Definitely a result of all the training I did for the triathlons. Makes it all worth it I think.
So how exactly did I get here? An admitted lifelong couch potato I have had episodic bouts of fitness over the last 62 years but nothing consistent enough to call a way of life. Honestly I’m not sure how I got here. I guess Roz was the biggest moving force. She took the rest of us to a Triwomen meeting and we began our triathlon journey. When I began swimming with my team BrickCity Masterswim, my intention was to improve my swimming and that’s it. The next thing you know I am volunteering at Iron Girl, Sandy Hook and I became intrigued. The next year I signed up and due to health issues I couldn’t do it. This year I did two sprints.
After spending time with my swim family it just seemed like a natural progression. I swore that if I just finished both times, I wouldn’t do it again but I’m getting ready to sign up for 2015. Perhaps this has become my new way of life.
You know already that I’ve only done two triathlons. Jersey Girl and Iron Girl. Each was considered a sprint triathlon but the only consistent thing about them was a 5K run. Jersey Girl was supposed to have a 300 yd. swim (it turned out to be shorter due to the weather) and an 11 mile bike ride. Iron Girl was a 1/3 mile (540ish yards), 15 mile bike ride and a 5K. Starts can be from the shore on in deep water for the swim portion. There can be other variations that may affect performance that you should be aware of.
Even with races that are Ironman and Half Ironman, you need to know the rules. Knowing the distance is generally not enough for you to be successful. Is there a long walk from parking to transition? How early do they open?
You get my points. There is enough to deal with on event day without being blindsided by something you could have handled earlier. Just my thoughts!
I have so much to learn about triathlon. I have inquired of people who have done the New Jersey State Triathlon about the event before I pay my money and sign up. First the swim is in a lake and I’m not crazy about lakes. But okay I can give it a tri Lol! Second it is a USTA sanctioned event and it’s timed. Only 35 minutes for the swim, which makes me a bit nervous. Even though I covered more distance in 32 minutes anything can happen and over 35 minutes from your start and you are pulled from the water and dq’d. I would be devastated to say the least. From what I gather you have about three hours to complete the ride and four hours to complete the whole event. They close the course at 11:30 am. That shouldn’t be a problem but I’m anxious about the timed aspect. Now I’m told it’s a “tread” start. Do you know what that is?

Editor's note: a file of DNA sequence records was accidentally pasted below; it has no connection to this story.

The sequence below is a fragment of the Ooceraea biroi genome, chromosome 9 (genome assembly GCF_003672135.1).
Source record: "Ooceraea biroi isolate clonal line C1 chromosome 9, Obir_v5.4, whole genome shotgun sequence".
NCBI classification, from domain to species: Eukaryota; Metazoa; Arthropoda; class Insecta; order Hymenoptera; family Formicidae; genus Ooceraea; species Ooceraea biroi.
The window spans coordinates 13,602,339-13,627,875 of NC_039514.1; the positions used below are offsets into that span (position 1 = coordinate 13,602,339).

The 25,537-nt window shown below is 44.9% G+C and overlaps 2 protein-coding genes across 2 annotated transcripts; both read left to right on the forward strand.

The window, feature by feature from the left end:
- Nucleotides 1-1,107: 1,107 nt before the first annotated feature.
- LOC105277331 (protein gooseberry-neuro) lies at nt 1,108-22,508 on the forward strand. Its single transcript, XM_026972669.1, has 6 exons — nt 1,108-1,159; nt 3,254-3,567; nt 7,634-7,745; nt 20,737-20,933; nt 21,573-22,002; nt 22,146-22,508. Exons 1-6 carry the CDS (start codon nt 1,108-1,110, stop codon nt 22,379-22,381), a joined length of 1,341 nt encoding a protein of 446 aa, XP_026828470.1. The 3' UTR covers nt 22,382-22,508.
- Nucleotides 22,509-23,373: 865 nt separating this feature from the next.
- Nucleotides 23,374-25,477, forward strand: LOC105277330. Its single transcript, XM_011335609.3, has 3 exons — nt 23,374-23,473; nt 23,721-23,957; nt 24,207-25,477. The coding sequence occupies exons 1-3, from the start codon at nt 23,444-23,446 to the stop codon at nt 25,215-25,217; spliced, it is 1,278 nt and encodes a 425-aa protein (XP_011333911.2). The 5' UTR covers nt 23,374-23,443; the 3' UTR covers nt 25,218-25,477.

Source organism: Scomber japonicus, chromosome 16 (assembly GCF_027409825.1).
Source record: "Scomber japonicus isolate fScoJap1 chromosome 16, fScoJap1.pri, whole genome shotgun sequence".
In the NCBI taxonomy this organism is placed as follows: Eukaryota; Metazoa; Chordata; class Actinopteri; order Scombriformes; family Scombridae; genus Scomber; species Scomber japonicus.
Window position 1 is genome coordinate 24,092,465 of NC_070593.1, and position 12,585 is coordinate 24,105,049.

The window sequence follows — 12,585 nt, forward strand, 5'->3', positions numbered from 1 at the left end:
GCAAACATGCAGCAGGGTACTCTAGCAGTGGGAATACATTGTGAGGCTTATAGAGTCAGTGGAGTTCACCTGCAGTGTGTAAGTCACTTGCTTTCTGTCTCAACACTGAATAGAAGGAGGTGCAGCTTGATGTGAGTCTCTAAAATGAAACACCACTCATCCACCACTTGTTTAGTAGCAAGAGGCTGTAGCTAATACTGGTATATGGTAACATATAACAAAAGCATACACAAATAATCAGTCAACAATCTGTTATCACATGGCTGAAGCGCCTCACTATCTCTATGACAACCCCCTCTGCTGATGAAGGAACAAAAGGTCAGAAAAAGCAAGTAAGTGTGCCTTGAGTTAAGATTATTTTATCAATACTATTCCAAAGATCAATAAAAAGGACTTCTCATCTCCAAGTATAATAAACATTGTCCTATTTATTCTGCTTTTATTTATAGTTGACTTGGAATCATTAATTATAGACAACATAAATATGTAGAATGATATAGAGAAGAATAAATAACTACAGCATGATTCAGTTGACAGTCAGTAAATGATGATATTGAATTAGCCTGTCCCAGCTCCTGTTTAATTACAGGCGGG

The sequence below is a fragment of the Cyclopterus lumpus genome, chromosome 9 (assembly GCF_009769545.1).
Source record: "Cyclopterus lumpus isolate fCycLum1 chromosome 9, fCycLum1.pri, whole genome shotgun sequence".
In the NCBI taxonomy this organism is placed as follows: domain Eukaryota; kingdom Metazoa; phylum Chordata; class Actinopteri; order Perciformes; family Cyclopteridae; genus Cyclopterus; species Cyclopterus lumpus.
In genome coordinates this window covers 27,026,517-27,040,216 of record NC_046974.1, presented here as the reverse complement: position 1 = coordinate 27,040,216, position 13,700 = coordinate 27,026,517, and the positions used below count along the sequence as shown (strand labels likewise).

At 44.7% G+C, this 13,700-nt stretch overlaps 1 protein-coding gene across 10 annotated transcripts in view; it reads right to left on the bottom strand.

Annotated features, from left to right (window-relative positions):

You actually start the race in deep water and swim out to the start and tread water until the horn goes off! What? Well this will be a new challenge if I decide to tri it.
Today I went to the park for the first time in weeks. Actually, I’ve been lazy since Iron Girl on September 7, 2014. Once the day was over I had nothing to train for. My next event whatever it will be won’t be until next summer (if my knees cooperate). So I just haven’t had the urgency to get out there. So this morning I decided if it wasn’t raining I would take a quick walk and come home. My second round (1/2 mile track) I ran into an old friend and started walking with her. Did three miles and called it quits. Well I hate to say it but my legs have been sore all day. Wow! I know that I have to get back in the groove and put together an off-season schedule. I may not start formal Triathlon training until spring but there are lots of things I can do until then. For sure I can’t go weeks without walking again.
What do you do in the off seasons to keep fit?
You off and on watch Ironman Kona on-line from early morning until late night and are thrilled watching people finish. Now an Ironman is out of my realm of possibility but it is still thrilling to think about what it takes to do one. I see now how people escalate from sprints to olympics to 70.3 to full Ironman events. How far can we push ourselves? I look at olympic distances and say to myself I can train for the swim and ride but I can’t run so walking 6.2 miles is out of the question. Or is it? OMG what am I saying. After both of my events this year I swore that I was finished. As the day wore on I had rationalized that I just needed more training. Well that’s true. But I am way ahead of myself. Let’s just get through the winter and then…..